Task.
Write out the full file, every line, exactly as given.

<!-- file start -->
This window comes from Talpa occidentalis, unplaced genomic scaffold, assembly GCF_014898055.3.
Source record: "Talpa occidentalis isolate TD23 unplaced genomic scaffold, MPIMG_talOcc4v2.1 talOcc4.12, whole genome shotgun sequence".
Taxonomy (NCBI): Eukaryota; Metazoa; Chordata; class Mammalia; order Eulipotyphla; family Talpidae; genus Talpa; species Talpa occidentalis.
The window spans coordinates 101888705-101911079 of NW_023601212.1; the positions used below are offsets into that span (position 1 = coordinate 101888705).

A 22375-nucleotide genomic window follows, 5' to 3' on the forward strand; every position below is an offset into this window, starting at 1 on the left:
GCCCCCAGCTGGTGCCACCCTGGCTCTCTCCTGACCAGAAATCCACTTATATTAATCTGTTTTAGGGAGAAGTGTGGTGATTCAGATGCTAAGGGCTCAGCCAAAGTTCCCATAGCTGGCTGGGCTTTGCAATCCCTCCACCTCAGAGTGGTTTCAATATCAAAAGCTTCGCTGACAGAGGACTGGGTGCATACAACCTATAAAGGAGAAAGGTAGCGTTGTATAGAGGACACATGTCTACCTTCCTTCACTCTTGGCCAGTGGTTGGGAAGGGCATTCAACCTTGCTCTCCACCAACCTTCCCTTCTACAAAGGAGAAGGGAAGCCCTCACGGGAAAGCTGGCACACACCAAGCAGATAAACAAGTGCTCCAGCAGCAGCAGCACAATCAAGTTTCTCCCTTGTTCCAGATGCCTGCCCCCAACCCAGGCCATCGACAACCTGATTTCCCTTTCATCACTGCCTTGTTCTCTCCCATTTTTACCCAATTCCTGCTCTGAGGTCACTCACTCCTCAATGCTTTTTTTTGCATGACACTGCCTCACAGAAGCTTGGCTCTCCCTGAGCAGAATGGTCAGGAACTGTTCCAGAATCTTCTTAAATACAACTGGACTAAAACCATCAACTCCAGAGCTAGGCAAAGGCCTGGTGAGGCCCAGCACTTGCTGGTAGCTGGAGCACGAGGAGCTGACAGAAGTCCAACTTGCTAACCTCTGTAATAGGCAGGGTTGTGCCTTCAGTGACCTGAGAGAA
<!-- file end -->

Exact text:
This window comes from Talpa occidentalis, unplaced genomic scaffold, assembly GCF_014898055.3.
Source record: "Talpa occidentalis isolate TD23 unplaced genomic scaffold, MPIMG_talOcc4v2.1 talOcc4.12, whole genome shotgun sequence".
Taxonomy (NCBI): Eukaryota; Metazoa; Chordata; class Mammalia; order Eulipotyphla; family Talpidae; genus Talpa; species Talpa occidentalis.
The window spans coordinates 101888705-101911079 of NW_023601212.1; the positions used below are offsets into that span (position 1 = coordinate 101888705).

A 22375-nucleotide genomic window follows, 5' to 3' on the forward strand; every position below is an offset into this window, starting at 1 on the left:
GCCCCCAGCTGGTGCCACCCTGGCTCTCTCCTGACCAGAAATCCACTTATATTAATCTGTTTTAGGGAGAAGTGTGGTGATTCAGATGCTAAGGGCTCAGCCAAAGTTCCCATAGCTGGCTGGGCTTTGCAATCCCTCCACCTCAGAGTGGTTTCAATATCAAAAGCTTCGCTGACAGAGGACTGGGTGCATACAACCTATAAAGGAGAAAGGTAGCGTTGTATAGAGGACACATGTCTACCTTCCTTCACTCTTGGCCAGTGGTTGGGAAGGGCATTCAACCTTGCTCTCCACCAACCTTCCCTTCTACAAAGGAGAAGGGAAGCCCTCACGGGAAAGCTGGCACACACCAAGCAGATAAACAAGTGCTCCAGCAGCAGCAGCACAATCAAGTTTCTCCCTTGTTCCAGATGCCTGCCCCCAACCCAGGCCATCGACAACCTGATTTCCCTTTCATCACTGCCTTGTTCTCTCCCATTTTTACCCAATTCCTGCTCTGAGGTCACTCACTCCTCAATGCTTTTTTTTGCATGACACTGCCTCACAGAAGCTTGGCTCTCCCTGAGCAGAATGGTCAGGAACTGTTCCAGAATCTTCTTAAATACAACTGGACTAAAACCATCAACTCCAGAGCTAGGCAAAGGCCTGGTGAGGCCCAGCACTTGCTGGTAGCTGGAGCACGAGGAGCTGACAGAAGTCCAACTTGCTAACCTCTGTAATAGGCAGGGTTGTGCCTTCAGTGACCTGAGAGAA